US stocks led the global index lower, with the S&P 500 hitting an intraday bear market Friday afternoon before rallying into the close, writes Ian Slattery.
Markets suffered their biggest declines since the summer of 2020 on Wednesday as markets fell over 4%. Investors were concerned by several revenue and profit warnings from several large US retailers, most notably Target which saw its stock price fall by over 30% following its earnings release.
The macro perspective did little to cheer market participants with Fed Chair Powell telling the Wall Street Journal mid-week that taming inflation was an ‘unconditional need’, and this could mean ‘some pain’.
In the UK, diminishing optimism in respect to the economy remains a talking point as inflation hit 9.0% in April – the highest level since 1982. On a related point weekly earnings growth came in at 7% over the same period with the unemployment rate falling to 3.7%. Both releases point to the continued tightness in the labour market.
The prospect of higher interest rates in the eurozone continues to gather momentum with several ECB Council members discussing the prospect of a 50bps (0.5%) hike over the summer. However, core bond yields finished the week broadly as how they started as the above comments were tempered by the disappointing earnings releases from the US.
The European Commission published its latest GDP forecasts and cut the expectations from 4.0% to 2.7% with inflation expectations shifting from 3.5% to 6.1%. There was some optimism in China with equities rising as the central bank cut interest rates to help support the property sector.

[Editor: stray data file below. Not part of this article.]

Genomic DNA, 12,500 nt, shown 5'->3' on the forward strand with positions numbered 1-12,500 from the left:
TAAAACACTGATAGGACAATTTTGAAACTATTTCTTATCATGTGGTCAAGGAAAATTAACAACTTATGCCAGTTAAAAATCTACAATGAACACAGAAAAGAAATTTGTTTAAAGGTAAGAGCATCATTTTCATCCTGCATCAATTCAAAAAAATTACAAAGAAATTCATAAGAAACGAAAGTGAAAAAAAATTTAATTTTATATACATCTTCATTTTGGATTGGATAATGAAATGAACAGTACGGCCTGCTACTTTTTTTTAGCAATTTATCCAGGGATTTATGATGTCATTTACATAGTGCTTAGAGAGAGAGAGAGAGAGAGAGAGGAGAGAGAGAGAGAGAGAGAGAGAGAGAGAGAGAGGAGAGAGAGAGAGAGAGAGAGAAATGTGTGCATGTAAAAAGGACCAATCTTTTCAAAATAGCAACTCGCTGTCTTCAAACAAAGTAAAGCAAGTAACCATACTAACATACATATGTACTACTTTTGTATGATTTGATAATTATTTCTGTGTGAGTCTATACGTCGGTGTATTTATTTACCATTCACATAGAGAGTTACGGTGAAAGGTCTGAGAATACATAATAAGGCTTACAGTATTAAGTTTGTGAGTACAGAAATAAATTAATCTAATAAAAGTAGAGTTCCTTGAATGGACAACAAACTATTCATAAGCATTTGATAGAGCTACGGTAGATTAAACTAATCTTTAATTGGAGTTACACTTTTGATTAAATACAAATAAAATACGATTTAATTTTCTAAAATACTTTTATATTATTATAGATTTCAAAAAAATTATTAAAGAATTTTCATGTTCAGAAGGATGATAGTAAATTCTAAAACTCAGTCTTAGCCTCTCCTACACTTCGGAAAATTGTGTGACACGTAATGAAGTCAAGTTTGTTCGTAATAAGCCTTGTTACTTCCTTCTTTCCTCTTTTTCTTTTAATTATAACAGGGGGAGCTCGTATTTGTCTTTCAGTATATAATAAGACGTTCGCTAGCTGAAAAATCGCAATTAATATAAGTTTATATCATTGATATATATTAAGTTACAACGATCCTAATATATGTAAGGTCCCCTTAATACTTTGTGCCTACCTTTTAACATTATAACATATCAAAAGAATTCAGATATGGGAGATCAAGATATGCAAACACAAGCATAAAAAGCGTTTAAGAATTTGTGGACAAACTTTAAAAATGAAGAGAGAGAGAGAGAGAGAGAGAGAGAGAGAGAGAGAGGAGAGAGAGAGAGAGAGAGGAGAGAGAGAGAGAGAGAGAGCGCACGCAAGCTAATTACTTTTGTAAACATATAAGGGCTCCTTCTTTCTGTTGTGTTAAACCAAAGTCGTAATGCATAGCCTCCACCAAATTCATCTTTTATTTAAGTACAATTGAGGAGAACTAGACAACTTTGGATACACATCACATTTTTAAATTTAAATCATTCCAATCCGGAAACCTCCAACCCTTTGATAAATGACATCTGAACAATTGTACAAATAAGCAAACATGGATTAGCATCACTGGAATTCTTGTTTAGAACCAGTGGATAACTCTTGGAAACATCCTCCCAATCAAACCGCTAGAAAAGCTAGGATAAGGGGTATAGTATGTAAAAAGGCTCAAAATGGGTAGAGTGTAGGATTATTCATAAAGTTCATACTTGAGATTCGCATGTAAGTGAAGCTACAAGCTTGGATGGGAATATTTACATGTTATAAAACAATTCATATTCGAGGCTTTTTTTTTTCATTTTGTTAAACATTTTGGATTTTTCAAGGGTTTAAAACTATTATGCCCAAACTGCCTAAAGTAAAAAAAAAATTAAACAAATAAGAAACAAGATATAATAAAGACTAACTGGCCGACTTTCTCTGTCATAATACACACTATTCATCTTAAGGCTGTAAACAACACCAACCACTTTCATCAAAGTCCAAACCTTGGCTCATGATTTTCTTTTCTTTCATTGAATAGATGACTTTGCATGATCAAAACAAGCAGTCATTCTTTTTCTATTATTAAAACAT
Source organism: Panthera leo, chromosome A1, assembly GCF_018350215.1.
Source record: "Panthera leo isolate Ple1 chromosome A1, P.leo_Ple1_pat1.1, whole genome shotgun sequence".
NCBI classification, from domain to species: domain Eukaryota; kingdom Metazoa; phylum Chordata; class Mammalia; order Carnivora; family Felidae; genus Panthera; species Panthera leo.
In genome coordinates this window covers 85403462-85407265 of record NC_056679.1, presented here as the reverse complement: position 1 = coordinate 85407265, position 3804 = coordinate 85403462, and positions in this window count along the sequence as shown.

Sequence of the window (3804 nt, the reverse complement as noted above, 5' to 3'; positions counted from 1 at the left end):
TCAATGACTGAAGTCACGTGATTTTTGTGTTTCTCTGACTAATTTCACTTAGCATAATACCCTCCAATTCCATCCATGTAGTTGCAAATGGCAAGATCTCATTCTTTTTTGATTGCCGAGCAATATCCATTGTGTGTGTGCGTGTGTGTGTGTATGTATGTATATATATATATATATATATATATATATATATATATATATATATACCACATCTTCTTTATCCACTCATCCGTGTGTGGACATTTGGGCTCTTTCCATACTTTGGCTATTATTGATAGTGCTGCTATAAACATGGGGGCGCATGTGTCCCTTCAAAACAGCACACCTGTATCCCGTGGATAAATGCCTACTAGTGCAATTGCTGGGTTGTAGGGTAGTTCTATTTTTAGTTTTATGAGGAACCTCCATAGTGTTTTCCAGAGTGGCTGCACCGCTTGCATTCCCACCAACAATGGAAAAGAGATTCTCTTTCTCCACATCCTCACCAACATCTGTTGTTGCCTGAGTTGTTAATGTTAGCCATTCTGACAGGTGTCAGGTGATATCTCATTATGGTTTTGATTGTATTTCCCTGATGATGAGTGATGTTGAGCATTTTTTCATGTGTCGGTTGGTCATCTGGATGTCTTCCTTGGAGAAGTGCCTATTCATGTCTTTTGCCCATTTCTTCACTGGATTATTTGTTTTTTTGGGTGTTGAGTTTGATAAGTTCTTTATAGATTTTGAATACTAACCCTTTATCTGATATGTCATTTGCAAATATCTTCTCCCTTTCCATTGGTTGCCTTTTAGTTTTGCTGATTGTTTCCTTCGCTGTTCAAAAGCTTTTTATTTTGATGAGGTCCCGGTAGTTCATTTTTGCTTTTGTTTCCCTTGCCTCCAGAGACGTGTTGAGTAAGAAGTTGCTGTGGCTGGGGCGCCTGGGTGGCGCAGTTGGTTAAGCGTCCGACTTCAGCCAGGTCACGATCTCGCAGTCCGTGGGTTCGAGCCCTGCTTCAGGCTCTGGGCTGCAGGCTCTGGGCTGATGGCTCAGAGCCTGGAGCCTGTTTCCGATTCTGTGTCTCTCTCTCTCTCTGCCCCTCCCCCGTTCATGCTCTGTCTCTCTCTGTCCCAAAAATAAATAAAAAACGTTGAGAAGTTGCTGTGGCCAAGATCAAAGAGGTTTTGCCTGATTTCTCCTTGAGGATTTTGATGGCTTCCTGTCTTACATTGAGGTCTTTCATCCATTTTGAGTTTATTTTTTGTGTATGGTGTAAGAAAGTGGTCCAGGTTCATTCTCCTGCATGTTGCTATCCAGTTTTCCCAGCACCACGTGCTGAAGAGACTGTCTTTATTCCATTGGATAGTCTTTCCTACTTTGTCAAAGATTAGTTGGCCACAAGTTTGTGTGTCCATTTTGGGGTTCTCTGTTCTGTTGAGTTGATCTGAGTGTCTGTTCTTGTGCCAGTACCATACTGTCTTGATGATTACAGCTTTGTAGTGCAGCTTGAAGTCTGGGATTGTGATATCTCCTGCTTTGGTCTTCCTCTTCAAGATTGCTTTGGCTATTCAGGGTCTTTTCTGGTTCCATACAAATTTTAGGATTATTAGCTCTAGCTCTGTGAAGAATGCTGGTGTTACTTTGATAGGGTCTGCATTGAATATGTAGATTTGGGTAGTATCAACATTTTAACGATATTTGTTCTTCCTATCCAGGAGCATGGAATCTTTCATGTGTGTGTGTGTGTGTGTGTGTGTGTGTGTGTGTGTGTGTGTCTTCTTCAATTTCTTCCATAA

Global stocks were down last week by -2.8% in euro terms and -1.4% in local terms. Year-to-date global markets are down -10.8% in euro terms and -17.2% in local terms. The US market, the largest in the world, was down -4.0% in euro terms and -2.5% in local terms.
Fixed Income & FX
The US 10-year yield finished at 2.81% last week. The German equivalent finished at 0.94%. The Irish 10-year bond yield finished at 1.55%. The Euro/US Dollar exchange rate finished at 1.06, whilst Euro/GBP finished at 0.85.
Oil finished the week at $111 per barrel and is up 58.7% year-to-date in euro terms. Gold finished the week at $1,857 per troy ounce and is up 8.8% year-to date in euro terms. Copper finished the week at $9,451 per tonne.
The week ahead
Tuesday 24th May
PMIs are released in the US, eurozone, and UK.
Wednesday 25th May
The minutes from the latest Fed meeting are published.
Friday 27th May
Personal income and spending data from the US goes to print.
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